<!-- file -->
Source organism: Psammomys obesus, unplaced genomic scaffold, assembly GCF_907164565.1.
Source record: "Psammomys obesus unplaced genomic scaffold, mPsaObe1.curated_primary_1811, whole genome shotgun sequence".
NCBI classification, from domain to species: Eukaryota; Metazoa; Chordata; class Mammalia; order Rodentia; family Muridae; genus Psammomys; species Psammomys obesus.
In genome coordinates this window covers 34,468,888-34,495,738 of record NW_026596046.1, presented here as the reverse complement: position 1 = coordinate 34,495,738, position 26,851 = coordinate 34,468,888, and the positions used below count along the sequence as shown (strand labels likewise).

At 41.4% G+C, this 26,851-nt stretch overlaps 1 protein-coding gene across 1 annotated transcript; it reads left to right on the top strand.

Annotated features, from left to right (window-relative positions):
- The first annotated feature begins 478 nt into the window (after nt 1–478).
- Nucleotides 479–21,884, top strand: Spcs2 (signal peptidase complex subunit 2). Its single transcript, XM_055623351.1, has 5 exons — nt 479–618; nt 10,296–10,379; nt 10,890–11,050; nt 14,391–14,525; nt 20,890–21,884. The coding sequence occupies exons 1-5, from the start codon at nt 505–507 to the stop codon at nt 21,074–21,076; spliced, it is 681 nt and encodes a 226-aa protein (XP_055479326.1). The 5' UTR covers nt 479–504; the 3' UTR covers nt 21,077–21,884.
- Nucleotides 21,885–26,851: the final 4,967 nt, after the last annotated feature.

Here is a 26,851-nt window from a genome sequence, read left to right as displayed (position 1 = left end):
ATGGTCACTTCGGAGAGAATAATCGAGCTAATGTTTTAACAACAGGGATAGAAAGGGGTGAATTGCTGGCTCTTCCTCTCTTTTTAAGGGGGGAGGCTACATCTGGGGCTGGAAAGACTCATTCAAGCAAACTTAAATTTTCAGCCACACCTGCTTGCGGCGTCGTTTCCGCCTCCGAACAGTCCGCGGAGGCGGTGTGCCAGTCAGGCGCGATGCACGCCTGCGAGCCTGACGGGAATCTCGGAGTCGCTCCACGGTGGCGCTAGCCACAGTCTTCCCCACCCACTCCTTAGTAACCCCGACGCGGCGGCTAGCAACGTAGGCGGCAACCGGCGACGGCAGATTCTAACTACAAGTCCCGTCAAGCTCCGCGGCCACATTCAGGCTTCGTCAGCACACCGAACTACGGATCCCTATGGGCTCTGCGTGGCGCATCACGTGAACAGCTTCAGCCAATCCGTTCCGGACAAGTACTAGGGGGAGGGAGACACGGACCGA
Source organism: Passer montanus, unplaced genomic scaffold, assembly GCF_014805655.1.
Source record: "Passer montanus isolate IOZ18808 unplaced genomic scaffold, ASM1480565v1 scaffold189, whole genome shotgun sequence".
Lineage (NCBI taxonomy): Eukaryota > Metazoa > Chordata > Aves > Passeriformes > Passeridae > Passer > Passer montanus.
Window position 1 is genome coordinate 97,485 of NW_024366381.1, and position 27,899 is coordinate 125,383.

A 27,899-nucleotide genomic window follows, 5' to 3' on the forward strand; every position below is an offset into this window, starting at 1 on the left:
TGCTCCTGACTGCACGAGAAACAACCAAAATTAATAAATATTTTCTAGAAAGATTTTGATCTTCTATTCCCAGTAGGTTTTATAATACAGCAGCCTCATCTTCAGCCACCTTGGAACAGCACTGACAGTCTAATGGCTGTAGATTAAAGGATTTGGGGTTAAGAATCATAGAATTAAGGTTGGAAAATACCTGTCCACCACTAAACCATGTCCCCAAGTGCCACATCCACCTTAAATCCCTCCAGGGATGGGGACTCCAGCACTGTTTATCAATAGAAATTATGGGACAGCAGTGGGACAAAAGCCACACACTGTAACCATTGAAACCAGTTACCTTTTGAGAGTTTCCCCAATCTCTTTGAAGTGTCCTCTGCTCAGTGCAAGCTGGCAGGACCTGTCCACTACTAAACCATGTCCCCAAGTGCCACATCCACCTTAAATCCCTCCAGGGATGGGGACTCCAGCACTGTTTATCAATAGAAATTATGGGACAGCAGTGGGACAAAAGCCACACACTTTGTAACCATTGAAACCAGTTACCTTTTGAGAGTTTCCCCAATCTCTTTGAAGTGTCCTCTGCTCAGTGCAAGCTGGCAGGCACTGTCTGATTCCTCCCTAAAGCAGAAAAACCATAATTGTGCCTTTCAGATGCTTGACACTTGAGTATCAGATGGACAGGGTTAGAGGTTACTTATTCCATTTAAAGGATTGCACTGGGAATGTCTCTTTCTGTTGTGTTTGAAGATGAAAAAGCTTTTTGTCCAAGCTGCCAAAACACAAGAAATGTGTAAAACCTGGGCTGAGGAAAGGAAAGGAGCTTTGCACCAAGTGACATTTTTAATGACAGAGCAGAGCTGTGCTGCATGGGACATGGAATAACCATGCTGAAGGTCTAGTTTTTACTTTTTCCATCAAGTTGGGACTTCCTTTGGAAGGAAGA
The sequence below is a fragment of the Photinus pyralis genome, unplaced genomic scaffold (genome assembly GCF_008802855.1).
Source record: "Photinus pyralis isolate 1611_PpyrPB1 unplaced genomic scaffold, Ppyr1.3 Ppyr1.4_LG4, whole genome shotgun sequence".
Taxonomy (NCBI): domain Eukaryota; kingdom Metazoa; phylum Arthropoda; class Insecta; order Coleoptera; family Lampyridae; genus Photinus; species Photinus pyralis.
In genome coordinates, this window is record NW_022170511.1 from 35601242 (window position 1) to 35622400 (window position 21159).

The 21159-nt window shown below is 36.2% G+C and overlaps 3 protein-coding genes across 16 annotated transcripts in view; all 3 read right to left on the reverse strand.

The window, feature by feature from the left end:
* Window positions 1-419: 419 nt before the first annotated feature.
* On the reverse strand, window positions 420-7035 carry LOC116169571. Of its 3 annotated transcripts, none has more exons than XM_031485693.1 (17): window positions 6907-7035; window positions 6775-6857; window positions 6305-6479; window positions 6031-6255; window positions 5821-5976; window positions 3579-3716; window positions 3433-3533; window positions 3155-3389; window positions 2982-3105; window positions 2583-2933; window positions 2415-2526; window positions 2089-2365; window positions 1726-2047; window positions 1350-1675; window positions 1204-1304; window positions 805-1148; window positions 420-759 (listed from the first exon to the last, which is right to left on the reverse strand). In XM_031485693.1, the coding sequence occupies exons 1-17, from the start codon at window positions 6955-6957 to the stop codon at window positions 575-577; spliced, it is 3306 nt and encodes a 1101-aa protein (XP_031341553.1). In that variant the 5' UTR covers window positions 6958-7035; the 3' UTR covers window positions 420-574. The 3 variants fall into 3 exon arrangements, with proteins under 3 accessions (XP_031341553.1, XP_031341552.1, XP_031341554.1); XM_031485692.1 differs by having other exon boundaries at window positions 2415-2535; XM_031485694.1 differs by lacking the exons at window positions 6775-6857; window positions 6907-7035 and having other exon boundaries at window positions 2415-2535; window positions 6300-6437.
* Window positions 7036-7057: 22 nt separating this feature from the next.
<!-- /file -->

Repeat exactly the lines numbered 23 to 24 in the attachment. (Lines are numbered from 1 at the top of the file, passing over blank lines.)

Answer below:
The window, feature by feature from the left end:
* Window positions 1-419: 419 nt before the first annotated feature.